Password management company SplashData last week released its list of the most frequently used passwords of 2012, which it compiles annually from data posted online by hackers.
The top five most-used logins remain the same as last year’s: “password,” “123456,” “12345678,” “abc123” and “qwerty” (the first six letters on the top row of a keyboard).
New additions to the list this year include entries such as “jesus,” “ninja” and “password1,” likely resulting from websites which require passwords with numbers.
That SplashData produces the list from information posted by hackers means individuals who use common passwords are more susceptible to cyber attacks.
The strongest Web passwords contain a combination of letters, numbers and symbols and are at least eight characters long, SplashData said in a press release.
iPad Mini, new Mac PCs revealed
Apple on Tuesday unveiled a fleet of new computers, highlighted by the introduction of the anticipated iPad Mini.
The display of the smaller iPad measures 7.9 inches diagonally while the original iPad’s screen is 9.7 inches. This, Apple hopes, will fill a void in its tablet lineup as sales of smaller-screen devices have surged over the past year.
iPad Mini is as thin as a pencil and checks in at less than half the weight of its full-size counterpart, Apple executives said.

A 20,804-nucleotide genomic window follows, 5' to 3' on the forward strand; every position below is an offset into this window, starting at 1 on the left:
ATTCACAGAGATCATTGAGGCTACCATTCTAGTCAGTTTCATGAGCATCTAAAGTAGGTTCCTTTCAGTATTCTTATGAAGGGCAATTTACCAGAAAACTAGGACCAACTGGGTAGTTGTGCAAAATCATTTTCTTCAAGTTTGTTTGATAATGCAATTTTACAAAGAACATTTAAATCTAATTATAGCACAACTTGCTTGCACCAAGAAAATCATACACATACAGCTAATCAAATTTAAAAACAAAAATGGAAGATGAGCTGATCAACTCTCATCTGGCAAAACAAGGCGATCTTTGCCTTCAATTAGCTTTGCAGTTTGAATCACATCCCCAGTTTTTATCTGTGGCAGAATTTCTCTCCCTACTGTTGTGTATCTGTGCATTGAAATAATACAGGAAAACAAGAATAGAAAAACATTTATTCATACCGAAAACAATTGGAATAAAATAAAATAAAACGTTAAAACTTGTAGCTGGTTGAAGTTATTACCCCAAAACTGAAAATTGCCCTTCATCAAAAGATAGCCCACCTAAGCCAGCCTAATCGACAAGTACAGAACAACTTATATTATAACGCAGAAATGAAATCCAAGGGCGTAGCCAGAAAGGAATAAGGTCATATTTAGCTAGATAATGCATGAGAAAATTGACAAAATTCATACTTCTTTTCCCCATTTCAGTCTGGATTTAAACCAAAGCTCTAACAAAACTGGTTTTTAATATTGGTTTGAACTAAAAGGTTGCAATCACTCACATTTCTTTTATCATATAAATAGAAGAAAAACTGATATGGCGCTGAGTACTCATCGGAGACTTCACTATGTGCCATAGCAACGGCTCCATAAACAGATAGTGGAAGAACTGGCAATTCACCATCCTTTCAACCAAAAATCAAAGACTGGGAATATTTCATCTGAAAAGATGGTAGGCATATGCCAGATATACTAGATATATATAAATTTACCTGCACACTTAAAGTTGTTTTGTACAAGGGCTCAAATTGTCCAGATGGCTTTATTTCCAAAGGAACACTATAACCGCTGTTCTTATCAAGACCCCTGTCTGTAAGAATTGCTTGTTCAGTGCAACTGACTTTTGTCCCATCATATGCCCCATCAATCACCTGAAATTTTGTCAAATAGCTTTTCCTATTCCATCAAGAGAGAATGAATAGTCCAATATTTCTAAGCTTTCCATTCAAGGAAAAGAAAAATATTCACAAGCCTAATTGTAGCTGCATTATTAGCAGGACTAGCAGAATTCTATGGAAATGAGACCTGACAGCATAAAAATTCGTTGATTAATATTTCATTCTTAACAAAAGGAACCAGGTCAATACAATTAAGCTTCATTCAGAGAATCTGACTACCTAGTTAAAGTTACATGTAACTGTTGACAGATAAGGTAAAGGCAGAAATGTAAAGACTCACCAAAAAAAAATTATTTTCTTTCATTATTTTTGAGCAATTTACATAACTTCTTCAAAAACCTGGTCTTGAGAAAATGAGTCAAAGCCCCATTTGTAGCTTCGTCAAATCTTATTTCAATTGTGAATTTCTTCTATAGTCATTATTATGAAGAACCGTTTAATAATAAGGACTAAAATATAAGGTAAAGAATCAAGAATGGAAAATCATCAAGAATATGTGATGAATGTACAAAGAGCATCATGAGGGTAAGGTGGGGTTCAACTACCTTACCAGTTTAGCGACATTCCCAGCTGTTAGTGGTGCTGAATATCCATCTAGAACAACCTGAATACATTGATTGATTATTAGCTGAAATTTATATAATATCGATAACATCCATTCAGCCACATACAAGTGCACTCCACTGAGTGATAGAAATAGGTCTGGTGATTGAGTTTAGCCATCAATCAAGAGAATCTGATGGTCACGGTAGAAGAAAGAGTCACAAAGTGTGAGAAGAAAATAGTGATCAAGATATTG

The base model version of iPad Mini retails for $329, which places Apple’s tablet around $100 above the cost of its key rivals. Apple began taking orders for the tablet Friday on its website.
Apple also upgraded the full-size iPad to include a faster processor and the company’s new “Lightning” power port, which may not sit well with customers who purchased an iPad after it was updated just seven months ago.
Refreshed versions of some of Apple’s best-selling computers were announced, as well, including a 13-inch MacBook Pro laptop featuring the company’s Retina Display technology and a new iMac desktop computer with a thinner case.
Facebook donates to UAB cybercrime program
Facebook announced last week that it donated a quarter of a million dollars to the University of Alabama at Birmingham for helping the social network defeat a notorious computer virus.
The virus, known as “Koobface,” propagated through Facebook for years by tricking users into paying for fake anti-virus software, which linked their computers to a malicious network.
The “command and control center” for Koobface was taken offline in March 2011 by Facebook investigators and has since not reappeared on the website, the social network said in a statement earlier this year.
Facebook credited two people in UAB’s Center for Information Assurance and Joint Forensics Research (CIA|JFR) — a former student, Brian Tanner, and director of Research in Computer Forensics, Gary Warner — as part of the team responsible for tracking down Koobface’s creators.
UAB said that it will use the donation toward building a new CIA|JFR headquarters on campus and expanding its cybercrime research facilities.